In deciding to leave office early, Democratic strategist Donna Brazile said, on CNN's State of the Union, that Palin has made "a very risky decision."
"She's jumping out of the frying pan into the hot glare of the media spotlight, into the fire. And she has the potential of flaming out before 2012," Brazile said.
"She needs to manage her next 15 minutes of fame a lot better than she has done over the last year of being on [sic] the national spotlight," Brazile added, suggesting that Palin should take her newfound free time to write her book, to give public speeches and to "have an opportunity to learn a little bit more about foreign policy."
Republican strategist Ed Rollins, who supported Mike Huckabee's failed 2008 presidential bid, slammed Palin's resignation announcement.
"I think Friday was a disaster for her," Rollins told CNN Chief National Correspondent John King, "both in the sense that she was very incoherent in articulating what it is – why she was quitting and what she wanted to do with it.
"As I always say, you call press conferences to answer questions – not to basically raise questions."
Rollins also said Sunday that without the benefit of finishing out term of governor, Palin will have "a partial record . . . that is very incomplete" should she mount a bid for the White House in 2012 as some suspect she is planning to do.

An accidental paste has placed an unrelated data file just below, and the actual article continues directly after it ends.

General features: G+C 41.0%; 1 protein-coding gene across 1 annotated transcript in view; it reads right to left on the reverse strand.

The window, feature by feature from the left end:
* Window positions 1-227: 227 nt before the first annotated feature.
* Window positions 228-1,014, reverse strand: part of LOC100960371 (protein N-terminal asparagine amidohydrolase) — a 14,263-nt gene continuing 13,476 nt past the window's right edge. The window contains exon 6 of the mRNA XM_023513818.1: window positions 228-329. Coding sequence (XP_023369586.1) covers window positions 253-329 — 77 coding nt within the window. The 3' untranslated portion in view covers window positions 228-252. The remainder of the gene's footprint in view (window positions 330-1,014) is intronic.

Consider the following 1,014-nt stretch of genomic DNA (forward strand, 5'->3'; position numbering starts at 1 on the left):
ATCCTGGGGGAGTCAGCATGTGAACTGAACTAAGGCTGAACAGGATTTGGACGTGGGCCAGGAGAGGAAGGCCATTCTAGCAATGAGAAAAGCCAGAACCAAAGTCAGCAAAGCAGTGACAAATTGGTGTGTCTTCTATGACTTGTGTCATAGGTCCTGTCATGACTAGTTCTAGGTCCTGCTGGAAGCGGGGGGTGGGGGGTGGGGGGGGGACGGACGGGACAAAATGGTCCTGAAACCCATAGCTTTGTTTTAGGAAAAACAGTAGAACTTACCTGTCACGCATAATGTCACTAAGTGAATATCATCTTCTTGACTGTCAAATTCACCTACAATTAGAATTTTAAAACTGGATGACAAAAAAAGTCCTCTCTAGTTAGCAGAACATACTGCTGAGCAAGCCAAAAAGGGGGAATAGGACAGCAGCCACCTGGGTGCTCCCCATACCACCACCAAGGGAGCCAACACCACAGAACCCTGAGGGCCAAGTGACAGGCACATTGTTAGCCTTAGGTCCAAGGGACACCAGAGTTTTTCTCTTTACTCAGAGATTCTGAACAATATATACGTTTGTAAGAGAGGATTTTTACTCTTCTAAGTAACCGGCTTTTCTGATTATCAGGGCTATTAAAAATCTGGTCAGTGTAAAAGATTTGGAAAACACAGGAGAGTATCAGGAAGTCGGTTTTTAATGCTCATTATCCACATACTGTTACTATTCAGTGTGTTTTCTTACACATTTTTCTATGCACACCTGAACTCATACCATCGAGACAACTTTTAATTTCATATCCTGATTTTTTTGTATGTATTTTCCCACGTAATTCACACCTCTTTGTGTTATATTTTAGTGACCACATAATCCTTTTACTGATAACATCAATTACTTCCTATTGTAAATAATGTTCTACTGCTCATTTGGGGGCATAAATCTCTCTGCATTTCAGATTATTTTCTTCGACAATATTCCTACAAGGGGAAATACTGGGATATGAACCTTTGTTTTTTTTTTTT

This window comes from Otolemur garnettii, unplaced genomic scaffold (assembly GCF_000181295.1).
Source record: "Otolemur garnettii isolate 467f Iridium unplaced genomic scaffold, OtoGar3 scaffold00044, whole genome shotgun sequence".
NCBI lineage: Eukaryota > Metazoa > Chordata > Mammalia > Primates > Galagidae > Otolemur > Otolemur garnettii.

Conservative talk show host Bill Bennett disagreed with Rollins and Brazile about the wisdom of Palin's decision.
"To political pros this may be a problem. To the base, I'm not sure it's a problem at all," Bennett said, noting how difficult it would have been for Palin to run for president from Alaska while maintaining all of her gubernatorial duties in the state. "Well, she won't have that problem now."
"'Flame out,' 'disaster' – I think it's too early to say that," added Bennett.
But the three agreed on one thing – that Friday would've been a good opportunity for South Carolina's Republican Gov. Mark Sanford to bow out of office amid a seemingly never-ending scandal over his extramarital affair.
"You could argue this weekend the wrong governor resigned. You know, it should have been Sanford. She should have hung on for a number of reasons," Bennett told King.
Rollins said Sanford "has lost any effectiveness" in South Carolina.
"I have to agree with both gentlemen," added Brazile.
Updated: 7:05 p.m.